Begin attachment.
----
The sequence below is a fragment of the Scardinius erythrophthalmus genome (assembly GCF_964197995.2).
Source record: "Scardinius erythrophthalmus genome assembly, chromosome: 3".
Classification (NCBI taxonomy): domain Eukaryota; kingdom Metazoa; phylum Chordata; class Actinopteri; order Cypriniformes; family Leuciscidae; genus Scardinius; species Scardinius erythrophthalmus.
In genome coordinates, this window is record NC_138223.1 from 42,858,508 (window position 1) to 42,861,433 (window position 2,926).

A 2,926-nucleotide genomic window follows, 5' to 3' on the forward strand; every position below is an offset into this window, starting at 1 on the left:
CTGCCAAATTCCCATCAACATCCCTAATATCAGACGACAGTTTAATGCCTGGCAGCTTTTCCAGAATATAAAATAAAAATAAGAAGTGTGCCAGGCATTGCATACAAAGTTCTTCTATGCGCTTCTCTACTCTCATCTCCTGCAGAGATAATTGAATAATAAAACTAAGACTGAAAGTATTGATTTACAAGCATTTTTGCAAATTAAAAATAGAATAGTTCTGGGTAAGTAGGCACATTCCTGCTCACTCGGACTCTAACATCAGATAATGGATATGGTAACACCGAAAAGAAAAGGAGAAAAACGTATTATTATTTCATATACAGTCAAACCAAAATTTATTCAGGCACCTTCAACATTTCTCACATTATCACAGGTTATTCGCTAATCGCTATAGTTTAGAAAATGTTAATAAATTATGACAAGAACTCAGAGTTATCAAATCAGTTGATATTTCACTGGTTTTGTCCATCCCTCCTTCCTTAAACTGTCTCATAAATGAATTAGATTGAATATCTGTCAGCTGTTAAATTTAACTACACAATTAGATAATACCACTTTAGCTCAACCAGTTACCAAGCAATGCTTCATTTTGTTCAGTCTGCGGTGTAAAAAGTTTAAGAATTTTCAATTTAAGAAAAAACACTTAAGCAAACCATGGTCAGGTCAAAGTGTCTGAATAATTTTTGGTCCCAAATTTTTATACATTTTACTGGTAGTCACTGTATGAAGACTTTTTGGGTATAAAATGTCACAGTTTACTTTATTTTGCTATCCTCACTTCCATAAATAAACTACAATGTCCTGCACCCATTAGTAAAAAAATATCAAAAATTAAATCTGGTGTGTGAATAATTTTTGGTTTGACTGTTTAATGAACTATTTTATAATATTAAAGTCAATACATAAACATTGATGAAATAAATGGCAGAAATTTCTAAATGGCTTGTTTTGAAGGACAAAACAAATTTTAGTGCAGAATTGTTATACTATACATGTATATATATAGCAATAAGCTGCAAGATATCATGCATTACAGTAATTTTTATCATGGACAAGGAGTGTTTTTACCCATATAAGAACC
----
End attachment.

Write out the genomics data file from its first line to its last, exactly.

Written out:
The sequence below is a fragment of the Scardinius erythrophthalmus genome (assembly GCF_964197995.2).
Source record: "Scardinius erythrophthalmus genome assembly, chromosome: 3".
Classification (NCBI taxonomy): domain Eukaryota; kingdom Metazoa; phylum Chordata; class Actinopteri; order Cypriniformes; family Leuciscidae; genus Scardinius; species Scardinius erythrophthalmus.
In genome coordinates, this window is record NC_138223.1 from 42,858,508 (window position 1) to 42,861,433 (window position 2,926).

A 2,926-nucleotide genomic window follows, 5' to 3' on the forward strand; every position below is an offset into this window, starting at 1 on the left:
CTGCCAAATTCCCATCAACATCCCTAATATCAGACGACAGTTTAATGCCTGGCAGCTTTTCCAGAATATAAAATAAAAATAAGAAGTGTGCCAGGCATTGCATACAAAGTTCTTCTATGCGCTTCTCTACTCTCATCTCCTGCAGAGATAATTGAATAATAAAACTAAGACTGAAAGTATTGATTTACAAGCATTTTTGCAAATTAAAAATAGAATAGTTCTGGGTAAGTAGGCACATTCCTGCTCACTCGGACTCTAACATCAGATAATGGATATGGTAACACCGAAAAGAAAAGGAGAAAAACGTATTATTATTTCATATACAGTCAAACCAAAATTTATTCAGGCACCTTCAACATTTCTCACATTATCACAGGTTATTCGCTAATCGCTATAGTTTAGAAAATGTTAATAAATTATGACAAGAACTCAGAGTTATCAAATCAGTTGATATTTCACTGGTTTTGTCCATCCCTCCTTCCTTAAACTGTCTCATAAATGAATTAGATTGAATATCTGTCAGCTGTTAAATTTAACTACACAATTAGATAATACCACTTTAGCTCAACCAGTTACCAAGCAATGCTTCATTTTGTTCAGTCTGCGGTGTAAAAAGTTTAAGAATTTTCAATTTAAGAAAAAACACTTAAGCAAACCATGGTCAGGTCAAAGTGTCTGAATAATTTTTGGTCCCAAATTTTTATACATTTTACTGGTAGTCACTGTATGAAGACTTTTTGGGTATAAAATGTCACAGTTTACTTTATTTTGCTATCCTCACTTCCATAAATAAACTACAATGTCCTGCACCCATTAGTAAAAAAATATCAAAAATTAAATCTGGTGTGTGAATAATTTTTGGTTTGACTGTTTAATGAACTATTTTATAATATTAAAGTCAATACATAAACATTGATGAAATAAATGGCAGAAATTTCTAAATGGCTTGTTTTGAAGGACAAAACAAATTTTAGTGCAGAATTGTTATACTATACATGTATATATATAGCAATAAGCTGCAAGATATCATGCATTACAGTAATTTTTATCATGGACAAGGAGTGTTTTTACCCATATAAGAACC